TraceLink's Elizabeth Waldorf discusses how GS1 standards - and particularly EPCIS certification - can help firms wrestling with DSCSA requirements, and introduces a new conformance testing programme for pharma that will be rolled out later this year.
Hundreds of thousands of life sciences companies rely on GS1 US, today, to optimize trade partner collaboration by leveraging standards for meeting compliance requirements. In order to help the industry prepare for the upcoming US Drug Supply Chain Security Act (DSCSA) serialization deadlines, GS1 US published, in November 2016, a new release of the GS1 US Healthcare Implementation Guideline: Applying GS1 Standards for DSCSA and Traceability (Release 1.2). While feedback on the new implementation guideline from stakeholders across the US pharma supply chain has been positive, the GS1 Rx Secure Supply Chain workgroup recognized that in our efforts to be comprehensive in providing ongoing guidance to the industry, the sheer amount of information can be daunting.
Given my collaboration with the Rx Secure Supply Chain workgroup and 20-plus years working in the supply chain, I am compelled by the need to not only clarify some important misperceptions about applying GS1 standards to DSCSA implementation, but also address a hot topic surfacing since the release of the new implementation guideline: EPCIS certification, and just how relevant it is to the pharmaceutical industry. In this article, I hope to shed some light, as well as provide pertinent details about new and upcoming GS1 materials, including the just released GS1 US Healthcare Frequently Asked Questions (FAQs) by the Pharmaceutical Industry in Preparing for the US DSCSA document, which addresses topics such as:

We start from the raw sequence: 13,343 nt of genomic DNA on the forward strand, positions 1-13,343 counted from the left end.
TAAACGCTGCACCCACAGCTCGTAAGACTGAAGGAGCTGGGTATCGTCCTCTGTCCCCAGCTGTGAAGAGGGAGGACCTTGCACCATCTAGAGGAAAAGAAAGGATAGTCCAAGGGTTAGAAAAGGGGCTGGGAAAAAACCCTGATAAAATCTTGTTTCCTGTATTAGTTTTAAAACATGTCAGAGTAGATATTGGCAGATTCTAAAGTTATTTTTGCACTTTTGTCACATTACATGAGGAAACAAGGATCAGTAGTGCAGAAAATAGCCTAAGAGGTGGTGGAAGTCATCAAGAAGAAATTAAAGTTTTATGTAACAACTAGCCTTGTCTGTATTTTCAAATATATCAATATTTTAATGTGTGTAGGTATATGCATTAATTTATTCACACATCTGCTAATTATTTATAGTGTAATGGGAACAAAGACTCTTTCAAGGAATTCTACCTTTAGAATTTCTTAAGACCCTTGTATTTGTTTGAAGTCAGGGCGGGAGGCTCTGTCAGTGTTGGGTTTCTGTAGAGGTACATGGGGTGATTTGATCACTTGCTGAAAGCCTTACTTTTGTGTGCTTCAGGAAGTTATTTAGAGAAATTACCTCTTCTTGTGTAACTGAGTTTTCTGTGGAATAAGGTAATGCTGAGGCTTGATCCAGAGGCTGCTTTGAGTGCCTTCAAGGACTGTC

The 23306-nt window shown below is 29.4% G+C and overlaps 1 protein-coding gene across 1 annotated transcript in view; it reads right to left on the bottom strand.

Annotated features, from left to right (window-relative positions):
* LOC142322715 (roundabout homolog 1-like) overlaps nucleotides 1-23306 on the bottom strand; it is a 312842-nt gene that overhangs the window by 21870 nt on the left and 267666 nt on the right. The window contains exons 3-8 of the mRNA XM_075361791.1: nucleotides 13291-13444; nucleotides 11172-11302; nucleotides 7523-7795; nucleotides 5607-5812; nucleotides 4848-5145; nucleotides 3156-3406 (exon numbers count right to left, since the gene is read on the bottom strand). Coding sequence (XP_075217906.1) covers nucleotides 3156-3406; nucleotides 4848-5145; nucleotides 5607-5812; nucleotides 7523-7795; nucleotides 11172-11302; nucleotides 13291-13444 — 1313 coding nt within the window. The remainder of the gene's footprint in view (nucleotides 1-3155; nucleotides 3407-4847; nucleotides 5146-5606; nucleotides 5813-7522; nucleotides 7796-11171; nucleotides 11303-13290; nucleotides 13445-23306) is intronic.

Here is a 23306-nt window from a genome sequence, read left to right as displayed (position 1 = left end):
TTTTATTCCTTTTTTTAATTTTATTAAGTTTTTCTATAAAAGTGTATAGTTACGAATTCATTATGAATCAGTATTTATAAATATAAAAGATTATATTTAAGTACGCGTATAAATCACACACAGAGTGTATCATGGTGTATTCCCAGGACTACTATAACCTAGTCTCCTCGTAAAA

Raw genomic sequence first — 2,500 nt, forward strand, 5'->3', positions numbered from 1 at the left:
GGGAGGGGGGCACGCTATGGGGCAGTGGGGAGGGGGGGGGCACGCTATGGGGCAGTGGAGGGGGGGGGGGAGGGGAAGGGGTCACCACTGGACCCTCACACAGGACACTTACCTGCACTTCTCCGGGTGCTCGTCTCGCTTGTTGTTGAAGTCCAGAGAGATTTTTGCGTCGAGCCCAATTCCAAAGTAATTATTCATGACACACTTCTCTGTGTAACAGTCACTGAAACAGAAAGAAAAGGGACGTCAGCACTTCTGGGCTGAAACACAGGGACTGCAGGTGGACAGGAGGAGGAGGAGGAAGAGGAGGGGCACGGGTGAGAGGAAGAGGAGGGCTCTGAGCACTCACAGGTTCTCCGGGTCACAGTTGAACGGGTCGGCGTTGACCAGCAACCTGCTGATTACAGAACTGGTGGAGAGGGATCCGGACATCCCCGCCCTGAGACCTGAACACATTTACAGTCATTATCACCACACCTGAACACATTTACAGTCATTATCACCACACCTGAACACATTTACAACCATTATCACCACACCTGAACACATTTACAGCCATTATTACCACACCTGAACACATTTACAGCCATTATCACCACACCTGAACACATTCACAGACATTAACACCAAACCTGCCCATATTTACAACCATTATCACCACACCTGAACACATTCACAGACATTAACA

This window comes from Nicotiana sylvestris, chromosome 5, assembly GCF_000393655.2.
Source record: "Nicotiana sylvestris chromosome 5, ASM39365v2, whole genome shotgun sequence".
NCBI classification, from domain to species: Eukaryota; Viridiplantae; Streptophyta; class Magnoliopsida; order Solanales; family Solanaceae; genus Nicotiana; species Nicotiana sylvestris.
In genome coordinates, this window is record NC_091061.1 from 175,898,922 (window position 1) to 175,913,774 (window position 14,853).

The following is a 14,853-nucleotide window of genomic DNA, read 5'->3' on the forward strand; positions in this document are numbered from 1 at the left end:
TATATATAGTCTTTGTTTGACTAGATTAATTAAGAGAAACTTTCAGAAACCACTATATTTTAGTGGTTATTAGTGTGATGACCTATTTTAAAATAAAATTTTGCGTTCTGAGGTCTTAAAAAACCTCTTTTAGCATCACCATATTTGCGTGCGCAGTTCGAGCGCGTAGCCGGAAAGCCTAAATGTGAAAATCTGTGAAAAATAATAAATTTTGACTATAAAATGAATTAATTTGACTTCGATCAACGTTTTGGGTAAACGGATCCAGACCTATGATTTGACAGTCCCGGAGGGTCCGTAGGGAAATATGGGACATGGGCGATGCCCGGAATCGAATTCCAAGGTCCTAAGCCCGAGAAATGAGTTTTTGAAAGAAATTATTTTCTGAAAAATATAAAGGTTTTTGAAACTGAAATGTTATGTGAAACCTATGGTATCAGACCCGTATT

Applying GS1 product identifiers to meet DSCSA compliance
Defining Location Identifiers with GS1 Company Prefixes
Applying EPCIS to DSCSA
FAQs for a focused approach
GS1 US Implementation Guideline: Applying GS1 Standards for DSCSA and Traceability (Release 1.2) is the result of two years of concerted effort to harness industry's DSCSA implementation experience and to align the guideline with version 1.2 of the GS1 EPCIS and Core Business Vocabulary (CBV) standards— GS1 Standards that enable trading partners to share information about the movement and status of products as they travel through the supply chain. In addition to the latest release of the guidelines, the GS1 US Rx Secure Supply Chain Workgroup developed a complementary tool in order to bring more clarity around GS1 standards for serialization implementation and data sharing. The GS1 US Healthcare FAQ document, published in May 2017, delivers the content in a more digestible fashion and enables the reader to navigate through it more easily.
As industry completes its preparations to go live with DSCSA serialization requirements for 2017, more and more trading partners are focusing on the journey to item-level traceability starting in 2023.Companies applying GS1 Standards to meet DSCSA compliance may be on track with preparations, but questions linger across the supply chain, such as: